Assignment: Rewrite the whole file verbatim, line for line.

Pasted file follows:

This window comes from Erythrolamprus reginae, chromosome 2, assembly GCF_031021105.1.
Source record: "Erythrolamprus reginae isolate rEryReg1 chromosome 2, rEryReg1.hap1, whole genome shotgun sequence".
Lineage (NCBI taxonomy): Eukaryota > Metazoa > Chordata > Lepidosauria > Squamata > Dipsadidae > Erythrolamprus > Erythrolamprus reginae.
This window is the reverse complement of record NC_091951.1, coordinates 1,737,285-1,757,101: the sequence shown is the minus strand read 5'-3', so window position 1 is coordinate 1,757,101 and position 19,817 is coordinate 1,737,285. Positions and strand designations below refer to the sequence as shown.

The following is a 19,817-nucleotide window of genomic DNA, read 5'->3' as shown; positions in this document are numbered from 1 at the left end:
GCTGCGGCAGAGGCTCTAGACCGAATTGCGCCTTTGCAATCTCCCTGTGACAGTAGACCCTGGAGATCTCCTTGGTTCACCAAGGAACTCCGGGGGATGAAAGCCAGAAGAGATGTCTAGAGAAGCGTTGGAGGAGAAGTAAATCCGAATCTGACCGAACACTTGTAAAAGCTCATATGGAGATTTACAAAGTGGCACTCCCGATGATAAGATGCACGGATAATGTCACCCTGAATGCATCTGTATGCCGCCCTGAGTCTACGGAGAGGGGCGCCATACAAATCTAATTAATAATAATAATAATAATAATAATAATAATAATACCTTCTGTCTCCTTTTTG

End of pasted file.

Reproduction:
This window comes from Erythrolamprus reginae, chromosome 2, assembly GCF_031021105.1.
Source record: "Erythrolamprus reginae isolate rEryReg1 chromosome 2, rEryReg1.hap1, whole genome shotgun sequence".
Lineage (NCBI taxonomy): Eukaryota > Metazoa > Chordata > Lepidosauria > Squamata > Dipsadidae > Erythrolamprus > Erythrolamprus reginae.
This window is the reverse complement of record NC_091951.1, coordinates 1,737,285-1,757,101: the sequence shown is the minus strand read 5'-3', so window position 1 is coordinate 1,757,101 and position 19,817 is coordinate 1,737,285. Positions and strand designations below refer to the sequence as shown.

The following is a 19,817-nucleotide window of genomic DNA, read 5'->3' as shown; positions in this document are numbered from 1 at the left end:
GCTGCGGCAGAGGCTCTAGACCGAATTGCGCCTTTGCAATCTCCCTGTGACAGTAGACCCTGGAGATCTCCTTGGTTCACCAAGGAACTCCGGGGGATGAAAGCCAGAAGAGATGTCTAGAGAAGCGTTGGAGGAGAAGTAAATCCGAATCTGACCGAACACTTGTAAAAGCTCATATGGAGATTTACAAAGTGGCACTCCCGATGATAAGATGCACGGATAATGTCACCCTGAATGCATCTGTATGCCGCCCTGAGTCTACGGAGAGGGGCGCCATACAAATCTAATTAATAATAATAATAATAATAATAATAATAATAATACCTTCTGTCTCCTTTTTG